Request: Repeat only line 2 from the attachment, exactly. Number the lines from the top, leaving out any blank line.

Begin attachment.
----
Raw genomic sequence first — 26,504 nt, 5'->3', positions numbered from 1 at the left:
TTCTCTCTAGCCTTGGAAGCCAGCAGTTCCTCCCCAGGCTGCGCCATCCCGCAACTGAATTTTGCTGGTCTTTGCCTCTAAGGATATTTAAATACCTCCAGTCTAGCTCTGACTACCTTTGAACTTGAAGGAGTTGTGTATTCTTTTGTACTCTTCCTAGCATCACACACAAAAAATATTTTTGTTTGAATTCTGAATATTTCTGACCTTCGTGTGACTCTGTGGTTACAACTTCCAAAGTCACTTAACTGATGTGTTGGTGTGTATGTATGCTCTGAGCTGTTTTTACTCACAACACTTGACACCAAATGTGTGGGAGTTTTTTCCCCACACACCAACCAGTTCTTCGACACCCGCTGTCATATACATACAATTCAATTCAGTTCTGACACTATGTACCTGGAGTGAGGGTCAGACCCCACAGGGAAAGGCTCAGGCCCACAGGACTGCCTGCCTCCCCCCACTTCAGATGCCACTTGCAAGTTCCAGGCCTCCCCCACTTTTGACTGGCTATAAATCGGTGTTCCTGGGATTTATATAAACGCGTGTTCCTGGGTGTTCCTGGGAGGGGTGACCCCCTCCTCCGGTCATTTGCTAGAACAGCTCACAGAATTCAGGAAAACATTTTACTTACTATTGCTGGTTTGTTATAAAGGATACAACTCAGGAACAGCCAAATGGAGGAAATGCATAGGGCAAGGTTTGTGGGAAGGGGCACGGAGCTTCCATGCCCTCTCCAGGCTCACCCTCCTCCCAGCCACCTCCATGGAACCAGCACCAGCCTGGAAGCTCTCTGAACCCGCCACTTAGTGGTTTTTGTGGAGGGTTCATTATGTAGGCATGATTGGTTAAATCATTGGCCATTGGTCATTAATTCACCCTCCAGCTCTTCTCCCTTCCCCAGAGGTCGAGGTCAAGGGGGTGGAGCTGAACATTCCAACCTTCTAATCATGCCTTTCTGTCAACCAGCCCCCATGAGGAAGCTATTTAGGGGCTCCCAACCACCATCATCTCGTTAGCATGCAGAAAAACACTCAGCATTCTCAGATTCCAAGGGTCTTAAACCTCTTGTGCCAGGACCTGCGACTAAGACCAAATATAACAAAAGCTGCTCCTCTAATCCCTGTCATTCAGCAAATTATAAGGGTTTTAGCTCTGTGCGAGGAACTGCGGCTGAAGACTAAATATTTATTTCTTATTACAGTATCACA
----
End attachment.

TTCTCTCTAGCCTTGGAAGCCAGCAGTTCCTCCCCAGGCTGCGCCATCCCGCAACTGAATTTTGCTGGTCTTTGCCTCTAAGGATATTTAAATACCTCCAGTCTAGCTCTGACTACCTTTGAACTTGAAGGAGTTGTGTATTCTTTTGTACTCTTCCTAGCATCACACACAAAAAATATTTTTGTTTGAATTCTGAATATTTCTGACCTTCGTGTGACTCTGTGGTTACAACTTCCAAAGTCACTTAACTGATGTGTTGGTGTGTATGTATGCTCTGAGCTGTTTTTACTCACAACACTTGACACCAAATGTGTGGGAGTTTTTTCCCCACACACCAACCAGTTCTTCGACACCCGCTGTCATATACATACAATTCAATTCAGTTCTGACACTATGTACCTGGAGTGAGGGTCAGACCCCACAGGGAAAGGCTCAGGCCCACAGGACTGCCTGCCTCCCCCCACTTCAGATGCCACTTGCAAGTTCCAGGCCTCCCCCACTTTTGACTGGCTATAAATCGGTGTTCCTGGGATTTATATAAACGCGTGTTCCTGGGTGTTCCTGGGAGGGGTGACCCCCTCCTCCGGTCATTTGCTAGAACAGCTCACAGAATTCAGGAAAACATTTTACTTACTATTGCTGGTTTGTTATAAAGGATACAACTCAGGAACAGCCAAATGGAGGAAATGCATAGGGCAAGGTTTGTGGGAAGGGGCACGGAGCTTCCATGCCCTCTCCAGGCTCACCCTCCTCCCAGCCACCTCCATGGAACCAGCACCAGCCTGGAAGCTCTCTGAACCCGCCACTTAGTGGTTTTTGTGGAGGGTTCATTATGTAGGCATGATTGGTTAAATCATTGGCCATTGGTCATTAATTCACCCTCCAGCTCTTCTCCCTTCCCCAGAGGTCGAGGTCAAGGGGGTGGAGCTGAACATTCCAACCTTCTAATCATGCCTTTCTGTCAACCAGCCCCCATGAGGAAGCTATTTAGGGGCTCCCAACCACCATCATCTCGTTAGCATGCAGAAAAACACTCAGCATTCTCAGATTCCAAGGGTCTTAAACCTCTTGTGCCAGGACCTGCGACTAAGACCAAATATAACAAAAGCTGCTCCTCTAATCCCTGTCATTCAGCAAATTATAAGGGTTTTAGCTCTGTGCGAGGAACTGCGGCTGAAGACTAAATATTTATTTCTTATTACAGTATCACA